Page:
When you’ve selected your keywords you can preview your ad – which will use the main thumbnail from your books page. In the UK you don’t add your own copy, in the US, you do, adding a short line of copy to further entice people to buy – very much worth working on, and testing several ads with different copy against each other to see which works.

So that’s it, you’ve set up a Sponsored Product (Keyword ad) and submitted it for Amazon’s approval. As long as you don’t use banned keywords (things like Amazon, Kindle and other brand name terms are a no no), and provided you haven’t got typos in there you should be fine.

When will my ad start running?

Amazon will take a day or two to approve your ad and have it live on your dashboard. After that it’s running. Sponsored Product ads can take up to a week in the US to fully roll out, as if it takes time for your ad to spread out through the whole country. Or something. UK ads don’t have that lag – when I ran my first ones, I was very pleasantly surprised to see thousands of impression in the first day.

A word about daily spend

So, yes, you can start a campaign on a minimum of £1 or $1 per day. Nice and safe, right? Means you aren’t going to spend more than £7 a week. Yes, very true. But think about how that ad will be served to people. Amazon assumes when someone sees an advert that they will click on it. 

So, say you’ve got an ad with a £1 daily spend and a bid of 10p. That means the maximum number of clicks you can have before you reach your budget is 10. Amazon assumes everyone will click on your ad – just because they have to, because, however unlikely, it is possible that they will. So the greatest number of impressions you can get on your ad at any one time is 10. If someone then clicks away from your ad without clicking on it, it means that someone else could then be served you’re ad. It’s anyone’s guess how quickly Amazon recognises that you haven’t had all 10 clicks and allows someone else to see the ad, however. Does it re-set straight away, or does it take maybe an hour to re-set? If it takes an hour, you can serve your ad to a maximum of 10 people an hour, making 240 impressions a day.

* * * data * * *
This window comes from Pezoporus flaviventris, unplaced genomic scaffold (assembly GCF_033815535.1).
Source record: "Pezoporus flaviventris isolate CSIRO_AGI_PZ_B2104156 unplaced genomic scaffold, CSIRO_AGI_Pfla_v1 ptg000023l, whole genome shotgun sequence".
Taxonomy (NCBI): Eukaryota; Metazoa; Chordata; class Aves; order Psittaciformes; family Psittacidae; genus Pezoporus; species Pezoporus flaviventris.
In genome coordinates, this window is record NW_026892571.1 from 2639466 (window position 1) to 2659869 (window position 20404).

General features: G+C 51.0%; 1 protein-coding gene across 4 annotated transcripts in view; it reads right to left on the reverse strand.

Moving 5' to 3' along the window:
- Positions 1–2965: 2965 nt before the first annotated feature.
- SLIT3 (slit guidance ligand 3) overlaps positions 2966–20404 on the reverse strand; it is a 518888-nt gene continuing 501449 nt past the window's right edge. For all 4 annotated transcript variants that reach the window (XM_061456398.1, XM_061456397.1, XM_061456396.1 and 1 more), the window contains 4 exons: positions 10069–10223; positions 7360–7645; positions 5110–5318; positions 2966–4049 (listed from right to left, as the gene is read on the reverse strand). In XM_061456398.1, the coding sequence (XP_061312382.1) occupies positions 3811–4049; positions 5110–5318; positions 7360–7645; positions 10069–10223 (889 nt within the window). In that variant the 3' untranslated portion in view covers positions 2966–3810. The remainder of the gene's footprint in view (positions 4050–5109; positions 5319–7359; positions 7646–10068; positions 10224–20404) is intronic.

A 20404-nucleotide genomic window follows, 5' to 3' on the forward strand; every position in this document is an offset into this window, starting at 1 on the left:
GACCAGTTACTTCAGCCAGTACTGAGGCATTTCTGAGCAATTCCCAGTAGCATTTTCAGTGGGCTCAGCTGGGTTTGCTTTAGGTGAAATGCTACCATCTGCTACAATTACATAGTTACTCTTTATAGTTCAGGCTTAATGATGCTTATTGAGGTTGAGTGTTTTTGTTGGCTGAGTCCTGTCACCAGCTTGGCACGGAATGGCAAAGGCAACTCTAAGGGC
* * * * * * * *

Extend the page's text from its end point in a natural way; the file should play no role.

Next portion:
Brian Meeks, in his excellent book on AMS advertising, says that any ad gaining less than 1000 impressions a day, isn’t really running, and his stats get him 1 click per 800 or so impressions. 

So, going back to £1 a day and using Brian’s data, it will take you around 4 days to get one click. Brian also says he expects a sale for every 8-12 clicks. So with 4 days for a click, to get 8-12 clicks and therefore a sale, expect it to take 4-6 weeks. One sale in 4-6 weeks from Amazon ads will lead you to think that AMS ads don’t work. 

Okay, so maybe Amazon does recognise someone has left your book’s page without clicking on it and re-sets it more quickly, but you see my point. A daily budget of £1 per day isn’t going to get you more sales.

So how much? 

Why not double your daily spend? Why not take it from £1 to £10? Oh but hang on, that sounds expensive, right? So here is where it gets personal, and I’ll give you some of my data. I’ve been running AMS ads in the US for six months and in the UK for a month. I’ve run a total of twenty eight ads – some are still running, some stopped ages ago. I started out with daily spends of between $2 and $5. More recently I’ve upscaled these ads so most of the ads run in the last month have had a minimum daily spend of $50 and some have had a spend of $100. I’ve just totalled up the potential daily spend since I started running ads, and it comes in at an excess of $8000, and most of that has been over the last six weeks or so. That’s an eye-watering sum, and about $7900 more than I can afford until I know I’m getting sales. How much have I actually spent? Just under $50 dollars. In six months. How much have I made in sales? $84 dollars. That isn’t profit, that’s amount of sales. Okay, so the royalties from that wouldn’t be great but the whole point is to get the book out there, to create relevance, so to have the ads as a small loss leader, is okay at this stage.